The “Spiritual but not Religious” Show
Log on to the “Spiritual but not Religious” Show as host George Lewis interviews Linda Mercadante about her spiritual memoir and research project. They also have a good chat on spirituality, religion, and mystical experience. Listen and post a comment.
- “The Spiritual but not Religious Show” interview with host George Lewis, Mar. 1, 2011 http://www.ustream.tv/recorded/13033144
Hi Linda, really looking forward to your upcoming seminar at New Perspectives on Faith that’s taking place in Goshen, Indiana, Saturday October 1st. Would especially be interested in knowing what you mean by “Bad Theology Kills!” and how our spirit may be harmed by bad theology.
Part of the reason I’ve moved to the outskirts of mainstream Christianity is because I observe this faith tradition being used to justify and condone warfare and killing (W.Bush’s Iraq War comes to mind) – is this an example of bad theology at work?
Many in your audience at the New Perspectives seminar will be Mennonites who adhere to a belief in non-violence, a willingness to lay down our lives for others but in as much as possible not to kill other human beings, neither in God’s name or for the sake of our nation state. What do you make of that — good theology or bad?
– Pete O
Thanks for writing, Pete. Because all religious traditions are made up of human beings, you could use that reasoning to move to the outskirts of all religion. In fact, many people are doing just that. The problem is that there, on the outskirts, they meet the same problems, i.e., human beings! Yes, we all use “bad theology” – whether we call it that or not — to justify our own wrongdoing and blind ourselves to it. So, I’m afraid that leaving religion behind is actually riskier than staying in it and working for it to realize its best potentials, no matter what the tradition. Hope to see you in Goshen and continue the conversation.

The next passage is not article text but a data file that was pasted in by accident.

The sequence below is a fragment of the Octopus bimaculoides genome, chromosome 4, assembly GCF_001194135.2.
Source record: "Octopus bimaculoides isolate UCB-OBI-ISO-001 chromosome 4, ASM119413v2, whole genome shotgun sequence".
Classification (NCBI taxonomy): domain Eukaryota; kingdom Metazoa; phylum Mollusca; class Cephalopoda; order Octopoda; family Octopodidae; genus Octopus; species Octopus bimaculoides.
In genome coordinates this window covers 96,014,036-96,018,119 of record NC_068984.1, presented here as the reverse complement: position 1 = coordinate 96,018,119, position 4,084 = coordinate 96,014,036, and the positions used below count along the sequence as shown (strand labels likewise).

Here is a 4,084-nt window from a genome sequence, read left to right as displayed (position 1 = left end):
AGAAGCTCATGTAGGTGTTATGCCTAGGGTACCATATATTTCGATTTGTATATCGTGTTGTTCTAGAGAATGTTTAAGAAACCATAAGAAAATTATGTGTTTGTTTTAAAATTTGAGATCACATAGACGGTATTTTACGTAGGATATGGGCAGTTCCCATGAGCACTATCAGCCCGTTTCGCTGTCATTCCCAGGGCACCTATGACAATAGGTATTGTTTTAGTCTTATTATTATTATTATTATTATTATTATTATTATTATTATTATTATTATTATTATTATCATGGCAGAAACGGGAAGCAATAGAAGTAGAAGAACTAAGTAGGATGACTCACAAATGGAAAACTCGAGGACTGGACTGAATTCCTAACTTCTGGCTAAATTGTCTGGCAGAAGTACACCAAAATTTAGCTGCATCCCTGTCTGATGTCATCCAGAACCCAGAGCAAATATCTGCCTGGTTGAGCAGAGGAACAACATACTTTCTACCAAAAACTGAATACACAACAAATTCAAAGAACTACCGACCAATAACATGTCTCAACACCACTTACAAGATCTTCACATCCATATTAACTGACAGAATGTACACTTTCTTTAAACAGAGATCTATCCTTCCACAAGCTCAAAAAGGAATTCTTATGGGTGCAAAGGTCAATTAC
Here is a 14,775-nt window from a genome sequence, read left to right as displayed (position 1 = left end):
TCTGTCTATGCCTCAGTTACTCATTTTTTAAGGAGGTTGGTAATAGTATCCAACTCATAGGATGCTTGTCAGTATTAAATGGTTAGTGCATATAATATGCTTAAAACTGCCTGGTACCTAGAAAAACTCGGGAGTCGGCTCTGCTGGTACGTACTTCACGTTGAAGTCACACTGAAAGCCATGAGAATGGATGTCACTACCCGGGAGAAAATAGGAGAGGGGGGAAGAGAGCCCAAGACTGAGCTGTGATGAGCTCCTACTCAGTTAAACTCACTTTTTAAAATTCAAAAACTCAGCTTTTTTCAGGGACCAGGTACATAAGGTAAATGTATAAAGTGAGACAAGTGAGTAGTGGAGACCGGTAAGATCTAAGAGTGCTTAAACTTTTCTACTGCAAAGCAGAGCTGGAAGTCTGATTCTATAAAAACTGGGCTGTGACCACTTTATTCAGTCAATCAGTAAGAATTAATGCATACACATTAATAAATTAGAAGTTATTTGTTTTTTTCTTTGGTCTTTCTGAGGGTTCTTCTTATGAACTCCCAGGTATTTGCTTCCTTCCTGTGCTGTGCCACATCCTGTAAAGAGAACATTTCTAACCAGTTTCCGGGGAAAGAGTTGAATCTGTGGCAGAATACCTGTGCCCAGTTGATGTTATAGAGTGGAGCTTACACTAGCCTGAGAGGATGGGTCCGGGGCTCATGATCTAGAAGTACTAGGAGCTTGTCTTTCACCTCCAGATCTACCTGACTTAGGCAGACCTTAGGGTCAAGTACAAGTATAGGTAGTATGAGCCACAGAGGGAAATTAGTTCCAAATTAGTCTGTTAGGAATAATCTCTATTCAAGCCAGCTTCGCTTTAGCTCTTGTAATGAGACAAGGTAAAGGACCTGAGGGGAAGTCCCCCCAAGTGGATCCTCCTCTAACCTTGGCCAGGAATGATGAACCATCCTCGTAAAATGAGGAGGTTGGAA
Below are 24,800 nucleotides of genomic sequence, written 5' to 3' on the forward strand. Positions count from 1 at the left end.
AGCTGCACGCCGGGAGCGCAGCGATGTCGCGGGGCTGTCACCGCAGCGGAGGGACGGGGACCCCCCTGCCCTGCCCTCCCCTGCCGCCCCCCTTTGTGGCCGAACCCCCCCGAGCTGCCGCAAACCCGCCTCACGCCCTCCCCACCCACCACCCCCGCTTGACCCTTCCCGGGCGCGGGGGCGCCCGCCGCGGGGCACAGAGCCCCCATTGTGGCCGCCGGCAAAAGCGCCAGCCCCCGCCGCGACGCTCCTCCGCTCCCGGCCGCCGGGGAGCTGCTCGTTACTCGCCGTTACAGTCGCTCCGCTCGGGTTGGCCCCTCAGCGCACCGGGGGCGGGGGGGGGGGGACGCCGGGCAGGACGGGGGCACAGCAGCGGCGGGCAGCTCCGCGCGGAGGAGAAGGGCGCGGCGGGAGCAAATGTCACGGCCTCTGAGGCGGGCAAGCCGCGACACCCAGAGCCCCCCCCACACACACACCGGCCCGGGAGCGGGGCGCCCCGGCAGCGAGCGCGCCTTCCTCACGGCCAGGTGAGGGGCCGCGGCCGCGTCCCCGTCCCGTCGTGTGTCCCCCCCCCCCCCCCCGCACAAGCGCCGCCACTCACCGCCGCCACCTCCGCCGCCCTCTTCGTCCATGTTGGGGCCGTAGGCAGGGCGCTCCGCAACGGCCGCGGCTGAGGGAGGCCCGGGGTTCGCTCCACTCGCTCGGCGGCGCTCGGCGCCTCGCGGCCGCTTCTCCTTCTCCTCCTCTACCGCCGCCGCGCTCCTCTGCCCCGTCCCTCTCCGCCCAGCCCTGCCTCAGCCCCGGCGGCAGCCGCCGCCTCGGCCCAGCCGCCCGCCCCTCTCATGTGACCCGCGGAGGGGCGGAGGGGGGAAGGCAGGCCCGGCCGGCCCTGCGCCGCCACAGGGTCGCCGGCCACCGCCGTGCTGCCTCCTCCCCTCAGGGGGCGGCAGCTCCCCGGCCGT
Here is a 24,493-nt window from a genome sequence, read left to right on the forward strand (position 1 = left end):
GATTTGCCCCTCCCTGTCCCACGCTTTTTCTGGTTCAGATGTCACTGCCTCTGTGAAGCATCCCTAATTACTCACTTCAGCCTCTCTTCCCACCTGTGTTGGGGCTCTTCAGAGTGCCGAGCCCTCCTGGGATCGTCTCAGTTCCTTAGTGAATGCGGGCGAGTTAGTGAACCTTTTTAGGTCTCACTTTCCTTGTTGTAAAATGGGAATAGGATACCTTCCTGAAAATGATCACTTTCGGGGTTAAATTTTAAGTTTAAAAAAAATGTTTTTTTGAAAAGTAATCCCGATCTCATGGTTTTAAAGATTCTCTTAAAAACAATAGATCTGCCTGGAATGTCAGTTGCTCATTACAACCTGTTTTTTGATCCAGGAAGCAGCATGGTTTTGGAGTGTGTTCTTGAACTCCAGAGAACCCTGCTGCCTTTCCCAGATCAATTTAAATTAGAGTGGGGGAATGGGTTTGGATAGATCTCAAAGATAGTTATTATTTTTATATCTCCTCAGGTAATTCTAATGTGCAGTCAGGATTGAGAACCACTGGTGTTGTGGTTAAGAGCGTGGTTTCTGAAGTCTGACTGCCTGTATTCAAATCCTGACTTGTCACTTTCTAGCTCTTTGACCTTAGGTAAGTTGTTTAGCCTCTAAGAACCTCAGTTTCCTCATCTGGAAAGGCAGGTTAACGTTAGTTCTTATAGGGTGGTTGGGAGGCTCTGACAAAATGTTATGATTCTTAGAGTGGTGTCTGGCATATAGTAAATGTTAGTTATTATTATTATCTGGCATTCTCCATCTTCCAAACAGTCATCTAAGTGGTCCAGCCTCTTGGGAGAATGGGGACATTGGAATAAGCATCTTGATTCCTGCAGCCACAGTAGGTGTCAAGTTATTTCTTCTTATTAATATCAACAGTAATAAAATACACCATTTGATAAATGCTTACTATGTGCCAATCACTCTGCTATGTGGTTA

This workshop will continue the energetic discussion on spiritual formation that began at last year’s conference. Whether teaching an undergraduate course in spirituality or facilitating a spiritual formation program in a divinity school, teachers face recurring questions and critiques about the character of spirituality as an academic discipline. Does a course in spirituality stand on a par with other courses in the theological curriculum? Do personal questions, experiences, and practices belong in the classroom and to what degree? How does a teacher assess such material as part of the curriculum? What style of pedagogy weaves together the theoretical and analytic with the personal and experiential so as to foster transformation? Panelists will address these challenging issues and offer questions to prompt small group discussion.